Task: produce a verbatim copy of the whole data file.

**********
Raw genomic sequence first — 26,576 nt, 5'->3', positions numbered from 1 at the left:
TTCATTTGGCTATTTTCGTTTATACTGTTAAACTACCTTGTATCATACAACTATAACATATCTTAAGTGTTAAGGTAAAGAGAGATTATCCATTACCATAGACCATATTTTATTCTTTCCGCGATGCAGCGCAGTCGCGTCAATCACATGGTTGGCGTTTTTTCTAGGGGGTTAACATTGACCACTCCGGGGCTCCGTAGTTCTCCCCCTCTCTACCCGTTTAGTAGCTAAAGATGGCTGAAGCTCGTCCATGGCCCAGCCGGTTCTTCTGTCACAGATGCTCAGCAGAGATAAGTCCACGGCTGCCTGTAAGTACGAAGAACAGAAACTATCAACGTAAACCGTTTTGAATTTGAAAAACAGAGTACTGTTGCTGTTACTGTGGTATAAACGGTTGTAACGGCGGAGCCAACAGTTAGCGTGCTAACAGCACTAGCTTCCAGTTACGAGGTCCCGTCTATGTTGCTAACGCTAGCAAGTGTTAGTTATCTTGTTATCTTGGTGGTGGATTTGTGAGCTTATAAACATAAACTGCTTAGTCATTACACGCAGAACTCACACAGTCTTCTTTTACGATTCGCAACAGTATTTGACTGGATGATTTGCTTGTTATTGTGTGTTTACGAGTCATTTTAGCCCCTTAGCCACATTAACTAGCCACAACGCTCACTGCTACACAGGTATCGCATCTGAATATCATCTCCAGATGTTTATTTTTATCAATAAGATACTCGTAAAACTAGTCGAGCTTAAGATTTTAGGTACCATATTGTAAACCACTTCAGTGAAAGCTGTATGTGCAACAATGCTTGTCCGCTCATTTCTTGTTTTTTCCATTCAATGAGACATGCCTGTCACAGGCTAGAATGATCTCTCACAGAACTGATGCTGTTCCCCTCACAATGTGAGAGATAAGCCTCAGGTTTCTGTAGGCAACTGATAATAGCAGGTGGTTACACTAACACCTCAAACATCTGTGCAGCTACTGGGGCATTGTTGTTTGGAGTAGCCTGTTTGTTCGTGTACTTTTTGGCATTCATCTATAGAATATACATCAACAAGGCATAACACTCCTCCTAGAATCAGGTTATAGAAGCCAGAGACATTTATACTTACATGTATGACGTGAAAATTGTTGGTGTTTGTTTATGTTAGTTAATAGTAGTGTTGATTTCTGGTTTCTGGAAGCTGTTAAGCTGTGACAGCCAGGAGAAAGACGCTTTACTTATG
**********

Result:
Raw genomic sequence first — 26,576 nt, 5'->3', positions numbered from 1 at the left:
TTCATTTGGCTATTTTCGTTTATACTGTTAAACTACCTTGTATCATACAACTATAACATATCTTAAGTGTTAAGGTAAAGAGAGATTATCCATTACCATAGACCATATTTTATTCTTTCCGCGATGCAGCGCAGTCGCGTCAATCACATGGTTGGCGTTTTTTCTAGGGGGTTAACATTGACCACTCCGGGGCTCCGTAGTTCTCCCCCTCTCTACCCGTTTAGTAGCTAAAGATGGCTGAAGCTCGTCCATGGCCCAGCCGGTTCTTCTGTCACAGATGCTCAGCAGAGATAAGTCCACGGCTGCCTGTAAGTACGAAGAACAGAAACTATCAACGTAAACCGTTTTGAATTTGAAAAACAGAGTACTGTTGCTGTTACTGTGGTATAAACGGTTGTAACGGCGGAGCCAACAGTTAGCGTGCTAACAGCACTAGCTTCCAGTTACGAGGTCCCGTCTATGTTGCTAACGCTAGCAAGTGTTAGTTATCTTGTTATCTTGGTGGTGGATTTGTGAGCTTATAAACATAAACTGCTTAGTCATTACACGCAGAACTCACACAGTCTTCTTTTACGATTCGCAACAGTATTTGACTGGATGATTTGCTTGTTATTGTGTGTTTACGAGTCATTTTAGCCCCTTAGCCACATTAACTAGCCACAACGCTCACTGCTACACAGGTATCGCATCTGAATATCATCTCCAGATGTTTATTTTTATCAATAAGATACTCGTAAAACTAGTCGAGCTTAAGATTTTAGGTACCATATTGTAAACCACTTCAGTGAAAGCTGTATGTGCAACAATGCTTGTCCGCTCATTTCTTGTTTTTTCCATTCAATGAGACATGCCTGTCACAGGCTAGAATGATCTCTCACAGAACTGATGCTGTTCCCCTCACAATGTGAGAGATAAGCCTCAGGTTTCTGTAGGCAACTGATAATAGCAGGTGGTTACACTAACACCTCAAACATCTGTGCAGCTACTGGGGCATTGTTGTTTGGAGTAGCCTGTTTGTTCGTGTACTTTTTGGCATTCATCTATAGAATATACATCAACAAGGCATAACACTCCTCCTAGAATCAGGTTATAGAAGCCAGAGACATTTATACTTACATGTATGACGTGAAAATTGTTGGTGTTTGTTTATGTTAGTTAATAGTAGTGTTGATTTCTGGTTTCTGGAAGCTGTTAAGCTGTGACAGCCAGGAGAAAGACGCTTTACTTATG